Last year, Disney Adventures helped design a sweepstakes promotion around the existing package of Franco-American's Gargoyles brand shaped pasta and a custom, half-page Gargoyles comic in Disney Adventures. To solve a mystery and enter the sweepstakes, kids had to go into supermarkets and look at the Gargoyles can.
"The kids' magazines pride themselves on using their knowledge of the market to create ads and promotions that appeal to kids. We know what works for kids and what doesn't," said Medwin. "We know what elements get kids to respond, if that's the objective of the promotion."
Tom Baer, vice president and director of event marketing at Frankel & Co., Chicago, has worked with many of the kids' magazines for Frankel's client, Nestle Quik, and finds these magazines to be very cooperative and receptive to promotional ideas.
"Perhaps the magazines are a bit hungrier than television, which tends to be sold out all the time anyway. But we've found them to be very promotion-minded and they tend to work well for us."
Recently, Quik did a joint-promotion with Nickelodeon magazine in which the prize for a sweepstakes offered a child the opportunity to star in a Quik ad that would run in Nickelodeon magazine. The program, "How [winner's name] got from Quik to Nick," ran in the January issue and the ad ran in October. Baer reported the activity received "a lot of good responses."
Beyond interaction and promotion, kids identify with these magazines. SI's Simpson reasons that kids come to the kids' magazines to find out what other kids are doing. "In print, there's a sense of reference. Kids look at the magazine for the definition of cool. It's a reference source for cool stuff."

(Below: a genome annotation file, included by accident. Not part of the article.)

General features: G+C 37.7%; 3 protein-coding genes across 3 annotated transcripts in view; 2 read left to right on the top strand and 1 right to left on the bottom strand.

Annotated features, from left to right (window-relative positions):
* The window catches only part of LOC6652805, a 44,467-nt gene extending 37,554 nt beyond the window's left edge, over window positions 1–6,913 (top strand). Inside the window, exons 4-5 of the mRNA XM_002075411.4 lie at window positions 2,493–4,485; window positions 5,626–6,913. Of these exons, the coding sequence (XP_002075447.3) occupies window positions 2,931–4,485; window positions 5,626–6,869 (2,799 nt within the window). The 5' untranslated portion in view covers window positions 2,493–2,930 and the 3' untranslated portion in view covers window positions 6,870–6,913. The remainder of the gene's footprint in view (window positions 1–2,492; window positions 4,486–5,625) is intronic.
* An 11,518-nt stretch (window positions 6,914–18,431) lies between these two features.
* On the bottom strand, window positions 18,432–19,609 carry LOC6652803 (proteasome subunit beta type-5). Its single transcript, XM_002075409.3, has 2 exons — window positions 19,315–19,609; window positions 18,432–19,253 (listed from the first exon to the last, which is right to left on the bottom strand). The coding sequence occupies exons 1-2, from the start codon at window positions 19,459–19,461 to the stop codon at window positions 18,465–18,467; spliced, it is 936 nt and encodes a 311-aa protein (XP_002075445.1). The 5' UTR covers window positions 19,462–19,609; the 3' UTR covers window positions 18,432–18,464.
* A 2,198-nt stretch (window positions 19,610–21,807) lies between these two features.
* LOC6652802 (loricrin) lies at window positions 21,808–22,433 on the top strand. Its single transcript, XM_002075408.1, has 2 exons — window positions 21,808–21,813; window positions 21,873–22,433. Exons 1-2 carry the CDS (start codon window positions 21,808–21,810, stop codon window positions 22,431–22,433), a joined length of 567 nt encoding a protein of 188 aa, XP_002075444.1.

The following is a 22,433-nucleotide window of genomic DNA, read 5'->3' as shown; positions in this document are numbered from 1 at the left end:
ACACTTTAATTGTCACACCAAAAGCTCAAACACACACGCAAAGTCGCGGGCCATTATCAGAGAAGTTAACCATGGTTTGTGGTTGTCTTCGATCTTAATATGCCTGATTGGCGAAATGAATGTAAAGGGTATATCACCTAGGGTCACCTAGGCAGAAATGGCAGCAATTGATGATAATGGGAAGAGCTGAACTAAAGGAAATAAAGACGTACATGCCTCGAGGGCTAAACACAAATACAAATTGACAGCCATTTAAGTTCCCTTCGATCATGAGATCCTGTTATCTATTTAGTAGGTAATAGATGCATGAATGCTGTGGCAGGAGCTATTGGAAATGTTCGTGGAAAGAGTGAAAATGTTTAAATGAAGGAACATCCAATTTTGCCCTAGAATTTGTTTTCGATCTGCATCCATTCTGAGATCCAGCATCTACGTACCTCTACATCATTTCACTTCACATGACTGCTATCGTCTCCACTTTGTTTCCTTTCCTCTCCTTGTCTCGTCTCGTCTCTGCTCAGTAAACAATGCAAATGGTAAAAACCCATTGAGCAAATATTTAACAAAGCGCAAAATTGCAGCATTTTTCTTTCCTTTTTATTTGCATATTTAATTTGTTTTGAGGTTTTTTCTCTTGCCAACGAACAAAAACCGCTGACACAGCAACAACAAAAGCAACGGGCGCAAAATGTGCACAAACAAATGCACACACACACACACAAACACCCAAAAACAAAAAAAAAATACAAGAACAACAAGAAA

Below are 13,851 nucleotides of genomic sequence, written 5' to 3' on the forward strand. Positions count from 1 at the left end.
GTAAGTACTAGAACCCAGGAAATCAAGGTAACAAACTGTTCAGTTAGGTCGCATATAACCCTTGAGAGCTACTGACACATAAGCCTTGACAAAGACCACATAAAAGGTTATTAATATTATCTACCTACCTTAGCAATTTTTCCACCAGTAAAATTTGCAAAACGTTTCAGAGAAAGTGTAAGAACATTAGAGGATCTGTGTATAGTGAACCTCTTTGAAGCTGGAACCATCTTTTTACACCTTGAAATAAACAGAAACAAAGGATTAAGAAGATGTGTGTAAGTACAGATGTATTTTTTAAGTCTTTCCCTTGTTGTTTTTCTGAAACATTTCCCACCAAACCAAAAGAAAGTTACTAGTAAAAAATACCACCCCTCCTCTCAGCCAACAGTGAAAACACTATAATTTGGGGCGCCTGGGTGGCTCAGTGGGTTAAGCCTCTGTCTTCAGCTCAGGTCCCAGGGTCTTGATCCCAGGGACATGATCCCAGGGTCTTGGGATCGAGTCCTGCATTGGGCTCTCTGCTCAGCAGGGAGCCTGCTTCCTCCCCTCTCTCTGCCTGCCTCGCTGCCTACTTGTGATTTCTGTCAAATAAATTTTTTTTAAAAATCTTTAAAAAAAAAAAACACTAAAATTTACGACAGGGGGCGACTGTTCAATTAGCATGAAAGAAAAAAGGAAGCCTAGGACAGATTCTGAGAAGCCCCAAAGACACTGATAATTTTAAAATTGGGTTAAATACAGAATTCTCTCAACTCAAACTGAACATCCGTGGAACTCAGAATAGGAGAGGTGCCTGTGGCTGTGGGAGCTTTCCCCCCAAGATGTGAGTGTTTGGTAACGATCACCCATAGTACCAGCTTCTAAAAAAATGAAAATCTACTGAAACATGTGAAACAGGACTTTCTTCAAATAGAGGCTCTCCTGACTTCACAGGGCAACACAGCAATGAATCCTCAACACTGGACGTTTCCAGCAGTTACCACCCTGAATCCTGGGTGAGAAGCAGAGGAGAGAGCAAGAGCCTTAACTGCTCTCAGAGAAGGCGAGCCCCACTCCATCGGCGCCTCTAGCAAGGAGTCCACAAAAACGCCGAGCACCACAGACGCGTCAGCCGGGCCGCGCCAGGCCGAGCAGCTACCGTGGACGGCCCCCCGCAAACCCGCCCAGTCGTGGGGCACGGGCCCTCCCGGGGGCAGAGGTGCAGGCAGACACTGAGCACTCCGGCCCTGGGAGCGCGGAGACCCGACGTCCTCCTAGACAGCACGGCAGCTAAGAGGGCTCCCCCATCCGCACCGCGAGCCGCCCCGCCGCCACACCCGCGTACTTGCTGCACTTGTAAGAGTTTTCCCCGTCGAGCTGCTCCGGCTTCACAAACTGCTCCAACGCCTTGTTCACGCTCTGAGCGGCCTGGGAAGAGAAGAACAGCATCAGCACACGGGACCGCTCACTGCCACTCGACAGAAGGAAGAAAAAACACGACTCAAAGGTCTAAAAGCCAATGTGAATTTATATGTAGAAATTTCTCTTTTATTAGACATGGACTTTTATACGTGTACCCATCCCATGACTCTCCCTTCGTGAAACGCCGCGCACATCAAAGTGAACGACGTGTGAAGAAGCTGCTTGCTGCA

Research provided by Kids MagNet, an association of kids' magazines, said kids look at the same issue of any magazine an average of six times and use ads in the magazine to "learn about the products."
"Kids love the fact that they can spend as much time as they need to get information from an ad and that they can show it to their friends or parents, saying, 'This is what I want,' " Lehmkuhl said. "With TV, if they have any questions about the product or if they were intrigued by the message, it's gone in 30 seconds."
Medwin, at Disney Adventures, points out that kids' print is more selective than kids' television. "It also reaches bodies that are more literate and have higher household incomes than the general and mass bodies you get with television. It's not that different from marketing to adults," he said.
While the sight, sound and motion of television ads create a memorable impression in most kids, many kids' marketers agreed that kids are suspicious, jaded and almost cynical about television ads. They said this doesn't happen as much with print.
"Kids are more likely to believe a magazine ad than a television commercial," Lehmkuhl said. In the MagNet study, 68% of kids felt that magazine ads tell the truth more than television ads.